It started over thirty five years ago, beginning with small episodes of control which I didn’t recognise as abuse, they confused me more than anything, they were small things, punching holes in walls, he’s just angry, he will get over it.
My children’s father left our lives for a number of years. He returned six years ago and took a particular interest in one of the boys who was in the early years of teenagehood. Several months later, he took him out for a day and never returned him home.
I rarely see my son although he lives only 25km away in the same city. I have glimpsed him from afar but I have stayed away, too aware of the consequences and because we are all reasonably safe now. It is so hard to have to choose between seeing him and keeping us all safe. I have seen him in places that are considered “safe” for some birthdays, a christmas day recently. Safe is anywhere that is either public or well away from the knowledge or realm of control that my former husband has in our social circle
This letter to my son has sat in my computer for a while now but I still feel the same as I did six years ago when he left.
To my missing child
It is so hard to think of how things have turned out for us. I often avoid the thoughts, the ruminations, the what if’s because they all make me feel deficient and powerless as a mother but what else was I to do? Not even my strongest mother lioness act could have stopped this from happening. What a failure I sometimes feel myself to be.= display_ad('x18', 'hidden-xs hidden-md mm_incontent', 'MM In Content'); ?>= display_ad('x20', 'visible-xs mm_mob_incontent', 'MM In Content (Mobile)'); ?>
I know you find it awkward to come see me now and you keep yourself at a distance from us. Once there was a time when you would not dream of leaving my side, when you chose me, without question, as the person you would always want beside you but that’s gone now. Just like you. Gone.
I still miss you so much. I feel the familiar physical ache in my chest and my stomach. A tightening of the chains that once bound our hearts together. Now they bind an empty, gnawing space where you used to be, crushing my heart. The chains tighten more as you slip further and further away from me. All the time, inexorably further and further away, especially as you grow older, something I will not have the chance to be part of now. And I really wanted to be part of that. It is the price I pay for you and us to have peace in our lives.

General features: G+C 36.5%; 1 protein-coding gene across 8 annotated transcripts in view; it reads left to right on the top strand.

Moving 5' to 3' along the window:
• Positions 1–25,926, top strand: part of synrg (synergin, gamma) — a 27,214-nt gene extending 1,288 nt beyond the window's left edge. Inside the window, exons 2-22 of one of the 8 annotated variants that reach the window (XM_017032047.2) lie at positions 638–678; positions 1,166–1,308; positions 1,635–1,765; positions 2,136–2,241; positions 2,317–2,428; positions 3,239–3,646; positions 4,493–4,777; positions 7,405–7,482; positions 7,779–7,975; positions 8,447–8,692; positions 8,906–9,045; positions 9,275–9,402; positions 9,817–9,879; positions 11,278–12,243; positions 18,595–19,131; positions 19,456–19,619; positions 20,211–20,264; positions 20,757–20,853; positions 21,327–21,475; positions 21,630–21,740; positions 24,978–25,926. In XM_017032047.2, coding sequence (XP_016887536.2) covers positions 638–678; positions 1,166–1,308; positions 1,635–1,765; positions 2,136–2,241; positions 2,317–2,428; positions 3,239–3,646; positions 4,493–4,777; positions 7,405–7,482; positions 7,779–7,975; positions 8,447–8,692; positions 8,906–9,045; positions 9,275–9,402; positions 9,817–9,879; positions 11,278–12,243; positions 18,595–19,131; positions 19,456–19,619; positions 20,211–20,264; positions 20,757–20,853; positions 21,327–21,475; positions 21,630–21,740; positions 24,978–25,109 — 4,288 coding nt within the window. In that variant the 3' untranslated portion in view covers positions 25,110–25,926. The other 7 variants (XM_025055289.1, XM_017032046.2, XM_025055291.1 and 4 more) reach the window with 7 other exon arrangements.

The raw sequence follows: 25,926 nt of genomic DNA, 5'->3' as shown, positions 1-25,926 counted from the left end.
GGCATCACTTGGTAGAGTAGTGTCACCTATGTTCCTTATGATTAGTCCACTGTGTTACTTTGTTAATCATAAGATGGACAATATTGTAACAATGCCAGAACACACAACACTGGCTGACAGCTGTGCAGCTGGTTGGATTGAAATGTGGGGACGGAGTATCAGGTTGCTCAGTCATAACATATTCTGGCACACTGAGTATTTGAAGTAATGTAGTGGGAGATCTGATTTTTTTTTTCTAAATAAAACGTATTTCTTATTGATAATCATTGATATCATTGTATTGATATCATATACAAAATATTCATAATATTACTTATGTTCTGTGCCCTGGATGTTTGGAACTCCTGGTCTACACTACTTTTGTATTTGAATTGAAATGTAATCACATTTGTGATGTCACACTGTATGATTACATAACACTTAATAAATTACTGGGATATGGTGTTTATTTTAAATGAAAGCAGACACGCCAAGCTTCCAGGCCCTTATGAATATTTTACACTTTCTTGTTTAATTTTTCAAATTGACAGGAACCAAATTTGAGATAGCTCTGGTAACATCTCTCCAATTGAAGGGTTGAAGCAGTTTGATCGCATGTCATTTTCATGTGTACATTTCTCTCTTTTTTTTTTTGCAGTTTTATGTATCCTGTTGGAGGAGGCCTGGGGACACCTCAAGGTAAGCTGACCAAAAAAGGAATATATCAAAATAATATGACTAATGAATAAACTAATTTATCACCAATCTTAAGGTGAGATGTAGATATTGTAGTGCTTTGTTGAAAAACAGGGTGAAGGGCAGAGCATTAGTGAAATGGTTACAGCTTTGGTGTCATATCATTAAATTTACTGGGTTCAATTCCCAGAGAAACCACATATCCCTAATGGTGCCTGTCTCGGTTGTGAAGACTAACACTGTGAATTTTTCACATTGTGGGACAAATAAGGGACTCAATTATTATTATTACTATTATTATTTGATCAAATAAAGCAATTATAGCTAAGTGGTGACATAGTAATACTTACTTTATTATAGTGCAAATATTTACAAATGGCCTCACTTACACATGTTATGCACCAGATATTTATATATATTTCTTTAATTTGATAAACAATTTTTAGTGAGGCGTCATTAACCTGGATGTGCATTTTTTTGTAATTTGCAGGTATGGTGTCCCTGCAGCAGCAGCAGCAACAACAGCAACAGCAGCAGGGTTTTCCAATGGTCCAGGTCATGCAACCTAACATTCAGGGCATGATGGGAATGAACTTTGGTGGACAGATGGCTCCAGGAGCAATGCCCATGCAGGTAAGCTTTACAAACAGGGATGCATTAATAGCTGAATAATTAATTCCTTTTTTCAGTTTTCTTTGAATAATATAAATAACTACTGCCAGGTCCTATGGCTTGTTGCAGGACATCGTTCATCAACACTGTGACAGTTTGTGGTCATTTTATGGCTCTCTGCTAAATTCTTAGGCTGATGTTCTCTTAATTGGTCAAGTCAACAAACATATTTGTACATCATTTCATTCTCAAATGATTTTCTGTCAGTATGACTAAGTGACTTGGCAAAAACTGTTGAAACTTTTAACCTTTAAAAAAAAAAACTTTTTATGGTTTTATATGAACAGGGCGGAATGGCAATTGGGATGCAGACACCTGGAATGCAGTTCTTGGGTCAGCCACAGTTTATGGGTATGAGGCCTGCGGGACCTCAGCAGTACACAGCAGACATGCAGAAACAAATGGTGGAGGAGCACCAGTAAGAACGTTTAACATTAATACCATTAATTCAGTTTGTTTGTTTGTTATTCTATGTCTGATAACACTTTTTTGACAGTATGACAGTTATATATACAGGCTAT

It isn’t fair. If I let myself think too long and too deeply about you leaving me, I am sure my heart will vanish completely, blown into smithereens by those f*cking chains that get tighter and tighter as though they have a life of their own. No matter how I try, I cannot control this pain. I have, amazingly, learnt to live with it every single day. Now and then, like today, I can’t imagine how I have lived with it. Today, it is like an indigestible chunk of gluey bread that sticks in my throat, refusing to be swallowed down and away and forgotten about.
We both know, although we do not say it, that you also feel deficient and as though you have failed me. You feel a deep and scorching shame that you chose peace in your life by choosing to go and live with your father so that he would leave you and the rest of your family alone. We both know that neither of us know how to cross that chasm of deficiency, of loss, of unfairness, of the harsh reality of the violence and mayhem that he created in our lives. We just can’t talk of it now. We just can’t. It would kill me more than it would you and you are acutely aware of this.
Our only hope lies in waiting. Waiting for the day when he has no power to charge recklessly around our lives wielding his destruction on our family. Waiting until the children are all old enough to be able to be free of his manipulations, his constant control and the violence, his endless bitterness and need to seek retribution. You have kept him happy. You have kept him at bay.
I hope that we can wait this out and spend more time with you. I live for that day. I still live for you, my son. I always will.